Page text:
After finalizing electrical, mechanical and plumbing rough-ins and inspections we were finally ready for insulation. I say "finally" because anyone who has built knows rough-ins can take a while and it doesn't feel like your seeing any significant progress! But there is a lot going on behind the scenes that is necessary to make this all come together.
As mentioned previously the exterior insulation includes an R10 rigid foam board. Inside between the studs we chose a product called Spider Insulation, which is a spray applied fiberglass that can be installed in an open cavity like spray foam but is much less costly. Spray applied fiberglass preforms better than batt fiberglass and therefore results in higher R-values.
In the ceiling we used a Blown-in Blanket System also known as BIBS. This was the suggested product by our insulation contractor for the ceiling. They installed cardboard baffles and R60 fiberglass insulation.
Between my husbands Masonry shop and my design offices we used spray foam insulation. Spray foam is a more costly but superior product, but the main reason for using this here was providing a vapour barrier as well as gas seal between the two sides.
Before installing the windows we finished cladding the exterior with 2" of rigid foam. This gives us R10 continuous insulation from the footing to the eave, more than required by code at this time, giving us a superior level of thermal efficiency.
Product selection was very important to my design, not only for aesthetics but energy efficiency and maintenance. I chose a hybrid casement window, which combines a PVC frame with an aluminum clad exterior. The benefits are, they combine the very desirable aluminum exterior with the thermal efficiency of PVC. I chose SDL (simulated divided light) grills and painted black interiors to enhance the architectural attractiveness. Factory installed PVC jamb extensions were added for ease of finishing as well as another level of maintenance free.
Garage doors came next. The largest door, 18'-0" in width on the south side I chose a full vision glass. With no actual windows in this end of the shop I wanted to maximize the natural light from the southern exposure.
After the concrete floor was poured we could frame the interior loadbearing partitions and the 2nd floor framing. I am now able to get a feel for my floor plan as the inside takes shape. We used a wood i-joist product for a stronger, sturdier floor, as well as being able to design a 4'-0" cantilever to support the loft stairs.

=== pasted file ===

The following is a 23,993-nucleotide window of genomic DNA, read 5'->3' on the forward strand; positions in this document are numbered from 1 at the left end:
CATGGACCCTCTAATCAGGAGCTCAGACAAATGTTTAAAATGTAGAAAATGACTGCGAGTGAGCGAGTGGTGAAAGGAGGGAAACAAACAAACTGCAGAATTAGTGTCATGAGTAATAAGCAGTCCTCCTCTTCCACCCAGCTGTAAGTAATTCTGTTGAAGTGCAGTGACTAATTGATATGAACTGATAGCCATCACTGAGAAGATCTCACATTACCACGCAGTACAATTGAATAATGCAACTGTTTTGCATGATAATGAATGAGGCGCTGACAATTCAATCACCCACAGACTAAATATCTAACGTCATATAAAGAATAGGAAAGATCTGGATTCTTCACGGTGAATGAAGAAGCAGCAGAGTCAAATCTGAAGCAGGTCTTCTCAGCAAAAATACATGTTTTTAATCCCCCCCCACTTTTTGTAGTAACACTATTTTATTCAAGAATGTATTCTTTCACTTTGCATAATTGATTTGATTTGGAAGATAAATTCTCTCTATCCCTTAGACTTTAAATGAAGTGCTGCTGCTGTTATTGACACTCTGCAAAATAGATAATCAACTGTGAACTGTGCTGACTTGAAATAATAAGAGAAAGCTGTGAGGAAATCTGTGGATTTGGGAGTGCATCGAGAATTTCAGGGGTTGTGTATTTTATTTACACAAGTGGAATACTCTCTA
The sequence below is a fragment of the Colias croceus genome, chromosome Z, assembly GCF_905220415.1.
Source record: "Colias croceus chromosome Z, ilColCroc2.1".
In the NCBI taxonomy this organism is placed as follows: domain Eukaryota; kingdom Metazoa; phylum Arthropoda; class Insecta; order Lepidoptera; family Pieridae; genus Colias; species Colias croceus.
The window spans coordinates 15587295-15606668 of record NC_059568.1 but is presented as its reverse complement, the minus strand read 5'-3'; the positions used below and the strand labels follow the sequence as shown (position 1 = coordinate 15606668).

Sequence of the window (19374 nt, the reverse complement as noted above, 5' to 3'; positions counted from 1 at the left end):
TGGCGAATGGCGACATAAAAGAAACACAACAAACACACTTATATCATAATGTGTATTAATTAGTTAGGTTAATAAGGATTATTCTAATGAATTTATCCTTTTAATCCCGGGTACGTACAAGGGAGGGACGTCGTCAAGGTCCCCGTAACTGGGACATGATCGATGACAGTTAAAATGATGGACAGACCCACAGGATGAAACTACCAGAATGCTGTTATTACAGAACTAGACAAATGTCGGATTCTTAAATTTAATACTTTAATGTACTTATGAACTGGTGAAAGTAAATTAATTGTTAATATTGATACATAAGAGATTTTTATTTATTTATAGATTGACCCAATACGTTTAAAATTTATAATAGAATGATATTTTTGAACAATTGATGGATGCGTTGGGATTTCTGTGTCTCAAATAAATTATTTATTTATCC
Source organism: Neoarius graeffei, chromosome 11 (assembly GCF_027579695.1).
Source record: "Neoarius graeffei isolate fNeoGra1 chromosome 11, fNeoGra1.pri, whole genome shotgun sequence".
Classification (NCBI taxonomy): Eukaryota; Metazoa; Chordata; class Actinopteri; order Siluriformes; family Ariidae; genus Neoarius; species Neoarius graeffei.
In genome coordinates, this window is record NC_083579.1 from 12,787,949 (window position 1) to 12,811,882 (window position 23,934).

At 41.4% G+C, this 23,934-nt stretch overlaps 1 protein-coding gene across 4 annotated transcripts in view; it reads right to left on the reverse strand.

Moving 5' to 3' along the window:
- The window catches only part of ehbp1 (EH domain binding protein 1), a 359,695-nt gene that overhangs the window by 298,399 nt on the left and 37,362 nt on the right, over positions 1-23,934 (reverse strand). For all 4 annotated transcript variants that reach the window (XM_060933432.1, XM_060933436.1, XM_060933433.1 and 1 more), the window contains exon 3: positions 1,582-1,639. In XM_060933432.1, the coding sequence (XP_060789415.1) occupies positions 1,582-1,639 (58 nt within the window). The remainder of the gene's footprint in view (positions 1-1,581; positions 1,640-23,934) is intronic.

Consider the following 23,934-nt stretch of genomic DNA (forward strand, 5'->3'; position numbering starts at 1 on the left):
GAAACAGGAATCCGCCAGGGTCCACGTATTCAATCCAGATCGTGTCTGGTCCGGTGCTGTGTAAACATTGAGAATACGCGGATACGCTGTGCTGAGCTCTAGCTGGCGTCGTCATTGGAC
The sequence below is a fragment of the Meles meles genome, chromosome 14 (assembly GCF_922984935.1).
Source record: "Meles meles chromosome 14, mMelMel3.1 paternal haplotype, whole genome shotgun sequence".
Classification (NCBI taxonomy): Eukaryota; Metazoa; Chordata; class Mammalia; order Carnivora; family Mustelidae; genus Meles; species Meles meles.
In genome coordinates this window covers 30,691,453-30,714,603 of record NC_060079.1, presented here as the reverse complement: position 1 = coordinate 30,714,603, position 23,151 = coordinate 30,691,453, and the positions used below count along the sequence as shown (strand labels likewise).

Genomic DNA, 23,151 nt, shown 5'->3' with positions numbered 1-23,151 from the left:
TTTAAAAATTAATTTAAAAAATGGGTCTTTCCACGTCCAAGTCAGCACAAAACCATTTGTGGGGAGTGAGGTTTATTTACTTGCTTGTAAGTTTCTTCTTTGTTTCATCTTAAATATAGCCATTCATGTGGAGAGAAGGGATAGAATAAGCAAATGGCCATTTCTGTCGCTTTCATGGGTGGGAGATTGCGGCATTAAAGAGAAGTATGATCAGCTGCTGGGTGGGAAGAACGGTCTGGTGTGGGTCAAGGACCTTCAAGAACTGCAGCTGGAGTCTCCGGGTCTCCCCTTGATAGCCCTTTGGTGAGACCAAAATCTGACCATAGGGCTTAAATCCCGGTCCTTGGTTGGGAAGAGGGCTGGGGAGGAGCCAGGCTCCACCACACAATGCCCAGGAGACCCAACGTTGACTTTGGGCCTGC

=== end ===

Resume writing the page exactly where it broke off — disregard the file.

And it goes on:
I was extremely impressed and happy with my choice of concrete contractor on this job. The finish was very shiny and smooth. Due to the heavy machinery that will be parked inside, we decided after recommendations from the contractor to go with 6-7" of concrete through-out. The concrete contractor came back after the floor cured and saw cut to control cracking due to shrinkage.
On a completely unrelated topic, I was completely fascinated by the light in this early morning photo.
Rough-in plumbing and electrical are placed in the ground below the concrete floor.
Our HVAC contractors laid 2" of rigid foam and plastic tubing for the radiant floor heat. We will be installing an indoor wood boiler. Our hope is to primarily heat the building with wood but we are required to have a back-up propane forced air furnace, which we will also use for air-conditioning.
We installed 6 x 6 wire mesh on top, and are now ready for the concrete floor.
We wanted something durable and maintenance free for the roof, so there was no question we were going with steel. I chose the standing seam Legacy profile for a couple reasons, one, I love the timeless and elegant look and two we could easily add solar panels by clipping them to the seams without any roof penetrations.
As a designer, I find framing is one of the most impressive parts of construction to watch happening. The building took shape quickly, less than a week and the roof was on.
Walls and bracing are up on the first day, ready for trusses to arrive in the morning.
I decided for ease of construction to do balloon framing. Balloon framing means the exterior walls were framed full height uninterrupted by the 2nd floor framing, as contrasted by platform framing, in which each floor is framed separately. I did this because it allowed us to get a roof on prior to pouring our concrete floor and I needed the concrete floor to support the 2nd floor framing.